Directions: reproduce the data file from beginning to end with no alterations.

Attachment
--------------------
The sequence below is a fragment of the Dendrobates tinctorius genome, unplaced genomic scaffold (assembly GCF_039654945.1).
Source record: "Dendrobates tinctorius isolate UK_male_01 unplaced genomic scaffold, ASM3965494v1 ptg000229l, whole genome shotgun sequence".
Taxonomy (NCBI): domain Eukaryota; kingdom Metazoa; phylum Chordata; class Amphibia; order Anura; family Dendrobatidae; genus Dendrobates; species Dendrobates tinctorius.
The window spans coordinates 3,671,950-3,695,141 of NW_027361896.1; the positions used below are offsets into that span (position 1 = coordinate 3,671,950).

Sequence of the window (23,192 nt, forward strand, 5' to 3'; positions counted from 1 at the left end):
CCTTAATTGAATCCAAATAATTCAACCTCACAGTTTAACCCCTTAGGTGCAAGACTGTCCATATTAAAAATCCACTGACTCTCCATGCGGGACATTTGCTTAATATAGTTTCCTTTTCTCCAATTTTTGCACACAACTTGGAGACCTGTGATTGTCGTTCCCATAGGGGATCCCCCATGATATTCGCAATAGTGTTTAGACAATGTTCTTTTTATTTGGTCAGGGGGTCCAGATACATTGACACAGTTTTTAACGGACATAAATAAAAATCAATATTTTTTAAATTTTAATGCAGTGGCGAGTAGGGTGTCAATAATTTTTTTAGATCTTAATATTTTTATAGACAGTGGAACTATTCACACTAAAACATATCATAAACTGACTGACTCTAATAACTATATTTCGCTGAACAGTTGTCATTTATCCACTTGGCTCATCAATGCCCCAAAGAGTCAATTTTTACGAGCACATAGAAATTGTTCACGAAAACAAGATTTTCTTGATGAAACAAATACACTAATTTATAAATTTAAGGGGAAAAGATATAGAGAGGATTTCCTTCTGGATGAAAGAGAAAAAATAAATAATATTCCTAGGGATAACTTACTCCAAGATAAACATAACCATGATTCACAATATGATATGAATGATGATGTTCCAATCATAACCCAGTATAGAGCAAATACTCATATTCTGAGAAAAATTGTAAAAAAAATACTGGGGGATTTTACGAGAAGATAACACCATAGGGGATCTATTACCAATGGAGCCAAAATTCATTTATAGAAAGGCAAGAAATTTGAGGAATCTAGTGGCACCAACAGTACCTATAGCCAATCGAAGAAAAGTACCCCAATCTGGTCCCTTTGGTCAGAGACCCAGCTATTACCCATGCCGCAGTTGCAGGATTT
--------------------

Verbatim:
The sequence below is a fragment of the Dendrobates tinctorius genome, unplaced genomic scaffold (assembly GCF_039654945.1).
Source record: "Dendrobates tinctorius isolate UK_male_01 unplaced genomic scaffold, ASM3965494v1 ptg000229l, whole genome shotgun sequence".
Taxonomy (NCBI): domain Eukaryota; kingdom Metazoa; phylum Chordata; class Amphibia; order Anura; family Dendrobatidae; genus Dendrobates; species Dendrobates tinctorius.
The window spans coordinates 3,671,950-3,695,141 of NW_027361896.1; the positions used below are offsets into that span (position 1 = coordinate 3,671,950).

Sequence of the window (23,192 nt, forward strand, 5' to 3'; positions counted from 1 at the left end):
CCTTAATTGAATCCAAATAATTCAACCTCACAGTTTAACCCCTTAGGTGCAAGACTGTCCATATTAAAAATCCACTGACTCTCCATGCGGGACATTTGCTTAATATAGTTTCCTTTTCTCCAATTTTTGCACACAACTTGGAGACCTGTGATTGTCGTTCCCATAGGGGATCCCCCATGATATTCGCAATAGTGTTTAGACAATGTTCTTTTTATTTGGTCAGGGGGTCCAGATACATTGACACAGTTTTTAACGGACATAAATAAAAATCAATATTTTTTAAATTTTAATGCAGTGGCGAGTAGGGTGTCAATAATTTTTTTAGATCTTAATATTTTTATAGACAGTGGAACTATTCACACTAAAACATATCATAAACTGACTGACTCTAATAACTATATTTCGCTGAACAGTTGTCATTTATCCACTTGGCTCATCAATGCCCCAAAGAGTCAATTTTTACGAGCACATAGAAATTGTTCACGAAAACAAGATTTTCTTGATGAAACAAATACACTAATTTATAAATTTAAGGGGAAAAGATATAGAGAGGATTTCCTTCTGGATGAAAGAGAAAAAATAAATAATATTCCTAGGGATAACTTACTCCAAGATAAACATAACCATGATTCACAATATGATATGAATGATGATGTTCCAATCATAACCCAGTATAGAGCAAATACTCATATTCTGAGAAAAATTGTAAAAAAAATACTGGGGGATTTTACGAGAAGATAACACCATAGGGGATCTATTACCAATGGAGCCAAAATTCATTTATAGAAAGGCAAGAAATTTGAGGAATCTAGTGGCACCAACAGTACCTATAGCCAATCGAAGAAAAGTACCCCAATCTGGTCCCTTTGGTCAGAGACCCAGCTATTACCCATGCCGCAGTTGCAGGATTT